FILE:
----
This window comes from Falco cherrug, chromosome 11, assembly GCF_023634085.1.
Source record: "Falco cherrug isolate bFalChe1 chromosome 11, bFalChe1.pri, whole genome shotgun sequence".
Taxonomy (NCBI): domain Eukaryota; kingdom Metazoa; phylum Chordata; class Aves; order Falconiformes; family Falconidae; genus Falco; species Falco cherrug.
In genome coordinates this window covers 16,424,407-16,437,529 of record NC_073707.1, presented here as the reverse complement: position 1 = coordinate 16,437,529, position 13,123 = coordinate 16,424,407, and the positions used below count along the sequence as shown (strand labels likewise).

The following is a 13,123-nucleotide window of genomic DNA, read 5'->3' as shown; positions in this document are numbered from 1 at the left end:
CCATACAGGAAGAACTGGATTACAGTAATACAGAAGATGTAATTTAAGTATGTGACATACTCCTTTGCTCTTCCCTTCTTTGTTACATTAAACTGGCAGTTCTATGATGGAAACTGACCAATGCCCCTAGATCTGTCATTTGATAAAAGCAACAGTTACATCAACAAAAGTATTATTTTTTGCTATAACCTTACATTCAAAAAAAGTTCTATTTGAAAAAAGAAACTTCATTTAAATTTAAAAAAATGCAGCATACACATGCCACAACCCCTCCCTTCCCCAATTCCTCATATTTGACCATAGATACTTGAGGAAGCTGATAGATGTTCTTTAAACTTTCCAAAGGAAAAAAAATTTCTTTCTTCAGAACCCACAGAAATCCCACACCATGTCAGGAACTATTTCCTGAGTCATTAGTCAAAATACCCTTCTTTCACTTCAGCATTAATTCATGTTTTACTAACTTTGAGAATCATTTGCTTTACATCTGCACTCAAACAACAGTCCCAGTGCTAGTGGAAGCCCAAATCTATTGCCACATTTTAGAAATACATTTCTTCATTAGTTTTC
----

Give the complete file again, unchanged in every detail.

This window comes from Falco cherrug, chromosome 11, assembly GCF_023634085.1.
Source record: "Falco cherrug isolate bFalChe1 chromosome 11, bFalChe1.pri, whole genome shotgun sequence".
Taxonomy (NCBI): domain Eukaryota; kingdom Metazoa; phylum Chordata; class Aves; order Falconiformes; family Falconidae; genus Falco; species Falco cherrug.
In genome coordinates this window covers 16,424,407-16,437,529 of record NC_073707.1, presented here as the reverse complement: position 1 = coordinate 16,437,529, position 13,123 = coordinate 16,424,407, and the positions used below count along the sequence as shown (strand labels likewise).

The following is a 13,123-nucleotide window of genomic DNA, read 5'->3' as shown; positions in this document are numbered from 1 at the left end:
CCATACAGGAAGAACTGGATTACAGTAATACAGAAGATGTAATTTAAGTATGTGACATACTCCTTTGCTCTTCCCTTCTTTGTTACATTAAACTGGCAGTTCTATGATGGAAACTGACCAATGCCCCTAGATCTGTCATTTGATAAAAGCAACAGTTACATCAACAAAAGTATTATTTTTTGCTATAACCTTACATTCAAAAAAAGTTCTATTTGAAAAAAGAAACTTCATTTAAATTTAAAAAAATGCAGCATACACATGCCACAACCCCTCCCTTCCCCAATTCCTCATATTTGACCATAGATACTTGAGGAAGCTGATAGATGTTCTTTAAACTTTCCAAAGGAAAAAAAATTTCTTTCTTCAGAACCCACAGAAATCCCACACCATGTCAGGAACTATTTCCTGAGTCATTAGTCAAAATACCCTTCTTTCACTTCAGCATTAATTCATGTTTTACTAACTTTGAGAATCATTTGCTTTACATCTGCACTCAAACAACAGTCCCAGTGCTAGTGGAAGCCCAAATCTATTGCCACATTTTAGAAATACATTTCTTCATTAGTTTTC